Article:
Today’s blog is a historical costume drama and the stars are “Star-lings.”
Have you noticed that European starlings are changing into their sleek spring costumes? I have.
To show you what I mean, I’ve put two of Chuck Tague’s pictures side by side. On the left is a starling in non-breeding plumage. His feathers look very speckled and his beak is dull gray-brown. On the right is a starling in spring breeding plumage. The speckled tips on his breast and head feathers have worn off so he looks glossy black-green – almost oily – and his beak is yellow.
Now, for the history and drama.
Starlings are called “European” for good reason. They didn’t live in North America until 1890 when a Shakespeare fan, Eugene Scheifflin, released 100 of them in New York’s Central Park because he wanted every bird mentioned in Shakespeare to live in the United States. Starlings made only one appearance in Shakespeare and that was because they are mimics.
Starlings can mimic many sounds including the calls of other birds. In the wild they sound like this, but people can keep them as pets and teach them to say many things. See Techno the starling’s video.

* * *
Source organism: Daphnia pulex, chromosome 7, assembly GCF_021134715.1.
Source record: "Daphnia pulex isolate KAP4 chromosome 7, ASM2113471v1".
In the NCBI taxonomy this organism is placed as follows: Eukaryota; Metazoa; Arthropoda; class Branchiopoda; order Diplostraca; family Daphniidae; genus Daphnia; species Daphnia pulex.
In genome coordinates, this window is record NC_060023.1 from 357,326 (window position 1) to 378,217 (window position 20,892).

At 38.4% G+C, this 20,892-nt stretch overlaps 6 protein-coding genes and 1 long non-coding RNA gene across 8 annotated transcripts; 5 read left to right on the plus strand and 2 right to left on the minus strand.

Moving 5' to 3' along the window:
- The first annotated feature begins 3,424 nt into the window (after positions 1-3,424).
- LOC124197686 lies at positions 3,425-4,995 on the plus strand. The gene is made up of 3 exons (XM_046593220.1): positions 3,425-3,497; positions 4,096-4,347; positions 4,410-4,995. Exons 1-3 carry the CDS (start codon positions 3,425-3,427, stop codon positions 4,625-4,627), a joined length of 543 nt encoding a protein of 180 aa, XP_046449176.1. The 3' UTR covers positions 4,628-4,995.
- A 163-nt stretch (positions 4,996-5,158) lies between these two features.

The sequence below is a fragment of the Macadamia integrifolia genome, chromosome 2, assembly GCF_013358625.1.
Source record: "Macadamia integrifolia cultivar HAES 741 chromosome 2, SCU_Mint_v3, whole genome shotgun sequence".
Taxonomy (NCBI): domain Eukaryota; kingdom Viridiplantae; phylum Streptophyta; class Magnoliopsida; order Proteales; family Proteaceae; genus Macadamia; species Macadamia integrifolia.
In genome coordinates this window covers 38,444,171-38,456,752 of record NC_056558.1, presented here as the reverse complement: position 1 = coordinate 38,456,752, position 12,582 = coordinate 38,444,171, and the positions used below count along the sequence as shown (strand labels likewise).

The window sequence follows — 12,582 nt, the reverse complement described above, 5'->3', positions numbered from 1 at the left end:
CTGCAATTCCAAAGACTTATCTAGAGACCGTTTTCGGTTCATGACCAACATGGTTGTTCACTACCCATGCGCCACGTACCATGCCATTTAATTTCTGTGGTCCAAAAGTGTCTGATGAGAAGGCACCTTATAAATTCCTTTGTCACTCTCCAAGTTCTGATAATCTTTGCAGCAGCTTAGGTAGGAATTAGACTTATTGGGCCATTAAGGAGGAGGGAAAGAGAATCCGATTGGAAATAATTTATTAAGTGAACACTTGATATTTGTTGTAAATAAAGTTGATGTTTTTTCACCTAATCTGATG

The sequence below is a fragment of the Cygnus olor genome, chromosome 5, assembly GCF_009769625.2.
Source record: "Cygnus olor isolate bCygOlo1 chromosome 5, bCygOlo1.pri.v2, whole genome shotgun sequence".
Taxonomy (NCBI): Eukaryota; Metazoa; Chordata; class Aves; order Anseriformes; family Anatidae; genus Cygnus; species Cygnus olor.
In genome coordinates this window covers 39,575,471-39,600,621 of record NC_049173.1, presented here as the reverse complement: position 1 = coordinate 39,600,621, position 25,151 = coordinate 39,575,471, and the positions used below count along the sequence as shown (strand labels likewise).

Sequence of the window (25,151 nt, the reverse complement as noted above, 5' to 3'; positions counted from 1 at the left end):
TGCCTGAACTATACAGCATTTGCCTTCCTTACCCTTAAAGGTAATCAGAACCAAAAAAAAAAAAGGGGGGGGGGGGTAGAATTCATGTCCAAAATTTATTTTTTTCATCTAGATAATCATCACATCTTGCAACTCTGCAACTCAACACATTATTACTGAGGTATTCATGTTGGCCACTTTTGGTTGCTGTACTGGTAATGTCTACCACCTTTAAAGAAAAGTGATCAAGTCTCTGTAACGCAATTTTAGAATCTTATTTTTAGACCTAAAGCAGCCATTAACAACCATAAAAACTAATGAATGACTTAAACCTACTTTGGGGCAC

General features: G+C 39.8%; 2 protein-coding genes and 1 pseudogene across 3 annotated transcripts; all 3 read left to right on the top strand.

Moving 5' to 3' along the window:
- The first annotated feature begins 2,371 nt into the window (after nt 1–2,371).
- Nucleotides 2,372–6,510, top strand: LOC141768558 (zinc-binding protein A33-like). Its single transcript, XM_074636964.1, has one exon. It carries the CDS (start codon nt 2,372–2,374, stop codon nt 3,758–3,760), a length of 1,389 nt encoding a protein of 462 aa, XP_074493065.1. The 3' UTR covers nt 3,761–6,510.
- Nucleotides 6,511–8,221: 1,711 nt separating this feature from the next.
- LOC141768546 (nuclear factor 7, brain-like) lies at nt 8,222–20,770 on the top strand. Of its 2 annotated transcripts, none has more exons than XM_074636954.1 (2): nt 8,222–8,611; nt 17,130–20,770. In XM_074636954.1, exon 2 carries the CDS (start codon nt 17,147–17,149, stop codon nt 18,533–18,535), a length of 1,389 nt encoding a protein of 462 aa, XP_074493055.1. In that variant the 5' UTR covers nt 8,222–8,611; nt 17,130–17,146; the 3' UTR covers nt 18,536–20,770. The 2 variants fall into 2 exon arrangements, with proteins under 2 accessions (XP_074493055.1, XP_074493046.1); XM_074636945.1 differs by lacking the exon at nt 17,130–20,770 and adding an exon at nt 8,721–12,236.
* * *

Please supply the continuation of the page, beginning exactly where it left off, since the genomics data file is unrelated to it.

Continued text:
In Shakespeare’s Henry IV, Part I, Hotspur is angry at the king and says to Worcester,
“He said he would not ransom Mortimer,
Forbade my tongue to speak of Mortimer,
But I will find him when he lies asleep,
And in his ear I’ll holloa “Mortimer.”
I’ll have a starling shall be taught to speak
Nothing but “Mortimer,” and give it him
To keep his anger still in motion.”
Today our starling population ranges from Alaska to Mexico and is estimated at 200 million.
200 million! That’s a lot more “copies” circulating in North America than you’re likely to find of Henry IV, Part I.